diet. Some of the ingested potassium is absorbed in tissue. That process is not limited to potassium, but can occur with iodine, sodium, radium, and so on. Therefore, all persons contain some radioactivity.
Each radioactive isotope has unique properties. One property is the type of particles emitted, and another is the energy of the particles emitted. No two radioactive isotopes emit the same combination of particles and energies. Therefore, one can identify the presence of a specific isotope at a given location by measuring the types and energies of the emitted particles.
Radioactive decay is a random process: it is impossible to determine when a given nucleus will decay. However, it is possible to estimate how many nuclei in a group will decay during a given period. The half-life of an isotope is the time it takes for half the nuclei in a group or sample to decay. Thus, isotopes with short half-lives decay rapidly and those with long half-lives decay more slowly. No two isotopes have the same half-life. For example, the half-life of nitrogen-16 (16N) is 7.3 seconds; that of radon 222 (222Rn), 3.8 days; that of 131I, 8 days; and that of uranium-238 (238U), 4.5 billion years.
Radioactivity specifically refers to the rate at which decays occur. The amount of radioactivity present depends on the number of radioactive atoms and their corresponding half-life. The rate at which atoms are decaying is proportional to the number of atoms divided by the half-life. This decay rate is described in units of either Becquerels (Bq) in the International System, SI, of units or Curies (Ci) in the traditional system of units used in the United States; 1 Bq is equal to 1 decay per second, and 1 Ci is equal to 37 billion decays per second. The amount of radioactivity is often stated in terms of a millicurie (mCi), which is one thousand times smaller than a Curie. One microcurie (µCi) is one million times smaller than a Curie and one picocurie is one trillion times smaller than a Curie. The amount of radioactivity at any time is reduced by one-half in a period of time equal to one half-life.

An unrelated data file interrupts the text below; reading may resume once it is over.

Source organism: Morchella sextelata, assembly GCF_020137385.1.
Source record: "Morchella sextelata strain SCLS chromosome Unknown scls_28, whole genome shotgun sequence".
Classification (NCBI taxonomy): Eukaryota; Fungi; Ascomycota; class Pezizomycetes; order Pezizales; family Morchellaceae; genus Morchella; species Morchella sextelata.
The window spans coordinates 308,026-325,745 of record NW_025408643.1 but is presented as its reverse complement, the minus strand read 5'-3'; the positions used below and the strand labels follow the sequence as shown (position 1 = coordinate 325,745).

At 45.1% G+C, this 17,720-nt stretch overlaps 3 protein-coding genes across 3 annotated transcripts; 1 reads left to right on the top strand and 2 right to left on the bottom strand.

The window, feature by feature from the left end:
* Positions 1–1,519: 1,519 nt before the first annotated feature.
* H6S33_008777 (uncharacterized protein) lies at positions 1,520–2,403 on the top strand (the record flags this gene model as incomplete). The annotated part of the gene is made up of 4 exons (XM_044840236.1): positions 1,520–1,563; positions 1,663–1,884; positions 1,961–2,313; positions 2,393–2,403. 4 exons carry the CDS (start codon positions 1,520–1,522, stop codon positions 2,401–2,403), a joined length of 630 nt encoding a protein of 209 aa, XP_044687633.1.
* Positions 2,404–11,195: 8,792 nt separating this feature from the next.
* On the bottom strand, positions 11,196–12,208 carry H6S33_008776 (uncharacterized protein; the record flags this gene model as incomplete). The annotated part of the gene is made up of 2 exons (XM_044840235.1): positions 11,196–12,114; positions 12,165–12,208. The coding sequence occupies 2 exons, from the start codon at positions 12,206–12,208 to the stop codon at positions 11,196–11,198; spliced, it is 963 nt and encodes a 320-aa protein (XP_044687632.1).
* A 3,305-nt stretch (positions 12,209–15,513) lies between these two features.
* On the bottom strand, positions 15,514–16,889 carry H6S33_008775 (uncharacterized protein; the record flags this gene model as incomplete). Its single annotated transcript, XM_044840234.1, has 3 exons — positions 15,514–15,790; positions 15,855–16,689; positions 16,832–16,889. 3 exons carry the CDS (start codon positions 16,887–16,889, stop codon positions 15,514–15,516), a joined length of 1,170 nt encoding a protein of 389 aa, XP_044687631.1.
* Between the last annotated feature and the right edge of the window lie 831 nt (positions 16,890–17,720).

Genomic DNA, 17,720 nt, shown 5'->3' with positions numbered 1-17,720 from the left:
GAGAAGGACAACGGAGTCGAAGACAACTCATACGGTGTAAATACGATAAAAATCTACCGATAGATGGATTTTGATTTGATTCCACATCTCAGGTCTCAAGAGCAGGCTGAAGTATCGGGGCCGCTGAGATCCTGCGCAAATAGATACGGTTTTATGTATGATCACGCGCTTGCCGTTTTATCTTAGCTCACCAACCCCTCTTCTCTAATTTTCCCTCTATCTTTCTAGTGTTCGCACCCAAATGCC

Radioactivity generates radiation by emitting particles. Radioactive materials outside the body are called external emitters, and radioactive materials located within the body are called internal emitters.
Radioactive nuclei can emit several kinds of particles, but there are three primary types: alpha particles (α), beta particles (β), and photons that are either x rays or gamma rays (γ). Several properties distinguish those particles from one another. One is electric charge; alpha particles are emitted with a positive charge of 2, beta particles are emitted with either 1 negative charge (electron) or 1 positive charge (positron), and x rays and gamma rays have no charge and are thus neutral.
Another important property is penetration of the particles through matter. Alpha particles lose energy rapidly and stop in a very short distance. Most travel